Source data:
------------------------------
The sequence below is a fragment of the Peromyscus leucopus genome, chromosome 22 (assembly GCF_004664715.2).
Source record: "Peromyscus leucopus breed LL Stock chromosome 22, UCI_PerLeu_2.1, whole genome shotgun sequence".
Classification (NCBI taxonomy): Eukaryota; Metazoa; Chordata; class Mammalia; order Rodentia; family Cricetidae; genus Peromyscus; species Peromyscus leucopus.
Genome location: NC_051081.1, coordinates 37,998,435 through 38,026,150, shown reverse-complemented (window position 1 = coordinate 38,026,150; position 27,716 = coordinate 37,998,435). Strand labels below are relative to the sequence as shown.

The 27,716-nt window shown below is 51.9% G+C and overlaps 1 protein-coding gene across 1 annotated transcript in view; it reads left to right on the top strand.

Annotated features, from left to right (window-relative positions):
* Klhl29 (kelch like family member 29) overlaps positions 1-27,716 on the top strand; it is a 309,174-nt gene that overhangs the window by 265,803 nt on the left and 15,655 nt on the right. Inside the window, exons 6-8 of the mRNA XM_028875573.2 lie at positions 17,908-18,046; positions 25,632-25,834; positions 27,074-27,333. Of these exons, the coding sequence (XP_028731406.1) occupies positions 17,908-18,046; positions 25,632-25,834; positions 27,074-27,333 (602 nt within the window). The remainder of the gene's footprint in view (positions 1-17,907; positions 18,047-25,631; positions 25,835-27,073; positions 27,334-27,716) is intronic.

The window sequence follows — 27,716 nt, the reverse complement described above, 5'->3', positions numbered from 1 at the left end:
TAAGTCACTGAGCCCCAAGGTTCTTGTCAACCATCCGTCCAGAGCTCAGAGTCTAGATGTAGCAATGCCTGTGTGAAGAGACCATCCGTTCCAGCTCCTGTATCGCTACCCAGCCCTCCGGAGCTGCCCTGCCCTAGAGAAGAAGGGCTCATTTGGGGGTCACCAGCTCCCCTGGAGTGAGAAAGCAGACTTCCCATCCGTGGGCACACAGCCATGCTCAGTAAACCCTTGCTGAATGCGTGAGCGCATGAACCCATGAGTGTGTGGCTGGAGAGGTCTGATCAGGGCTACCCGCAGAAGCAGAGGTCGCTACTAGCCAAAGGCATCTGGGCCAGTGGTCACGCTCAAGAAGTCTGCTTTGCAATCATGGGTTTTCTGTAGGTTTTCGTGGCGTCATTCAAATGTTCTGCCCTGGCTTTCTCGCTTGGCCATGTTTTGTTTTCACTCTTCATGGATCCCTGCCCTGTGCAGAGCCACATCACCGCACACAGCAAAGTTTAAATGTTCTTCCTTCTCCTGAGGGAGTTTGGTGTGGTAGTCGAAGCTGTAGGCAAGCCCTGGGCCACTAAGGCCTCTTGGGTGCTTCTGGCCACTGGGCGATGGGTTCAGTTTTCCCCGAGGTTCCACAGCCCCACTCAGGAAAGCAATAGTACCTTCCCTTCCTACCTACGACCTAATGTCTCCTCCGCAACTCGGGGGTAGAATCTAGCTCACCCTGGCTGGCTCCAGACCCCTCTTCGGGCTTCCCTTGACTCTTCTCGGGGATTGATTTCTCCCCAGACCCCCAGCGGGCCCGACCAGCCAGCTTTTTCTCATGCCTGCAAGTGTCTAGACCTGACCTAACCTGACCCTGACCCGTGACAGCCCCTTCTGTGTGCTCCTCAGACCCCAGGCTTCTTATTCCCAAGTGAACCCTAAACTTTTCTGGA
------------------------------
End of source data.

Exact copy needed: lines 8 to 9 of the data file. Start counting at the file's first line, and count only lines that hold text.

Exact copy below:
The window sequence follows — 27,716 nt, the reverse complement described above, 5'->3', positions numbered from 1 at the left end:
TAAGTCACTGAGCCCCAAGGTTCTTGTCAACCATCCGTCCAGAGCTCAGAGTCTAGATGTAGCAATGCCTGTGTGAAGAGACCATCCGTTCCAGCTCCTGTATCGCTACCCAGCCCTCCGGAGCTGCCCTGCCCTAGAGAAGAAGGGCTCATTTGGGGGTCACCAGCTCCCCTGGAGTGAGAAAGCAGACTTCCCATCCGTGGGCACACAGCCATGCTCAGTAAACCCTTGCTGAATGCGTGAGCGCATGAACCCATGAGTGTGTGGCTGGAGAGGTCTGATCAGGGCTACCCGCAGAAGCAGAGGTCGCTACTAGCCAAAGGCATCTGGGCCAGTGGTCACGCTCAAGAAGTCTGCTTTGCAATCATGGGTTTTCTGTAGGTTTTCGTGGCGTCATTCAAATGTTCTGCCCTGGCTTTCTCGCTTGGCCATGTTTTGTTTTCACTCTTCATGGATCCCTGCCCTGTGCAGAGCCACATCACCGCACACAGCAAAGTTTAAATGTTCTTCCTTCTCCTGAGGGAGTTTGGTGTGGTAGTCGAAGCTGTAGGCAAGCCCTGGGCCACTAAGGCCTCTTGGGTGCTTCTGGCCACTGGGCGATGGGTTCAGTTTTCCCCGAGGTTCCACAGCCCCACTCAGGAAAGCAATAGTACCTTCCCTTCCTACCTACGACCTAATGTCTCCTCCGCAACTCGGGGGTAGAATCTAGCTCACCCTGGCTGGCTCCAGACCCCTCTTCGGGCTTCCCTTGACTCTTCTCGGGGATTGATTTCTCCCCAGACCCCCAGCGGGCCCGACCAGCCAGCTTTTTCTCATGCCTGCAAGTGTCTAGACCTGACCTAACCTGACCCTGACCCGTGACAGCCCCTTCTGTGTGCTCCTCAGACCCCAGGCTTCTTATTCCCAAGTGAACCCTAAACTTTTCTGGA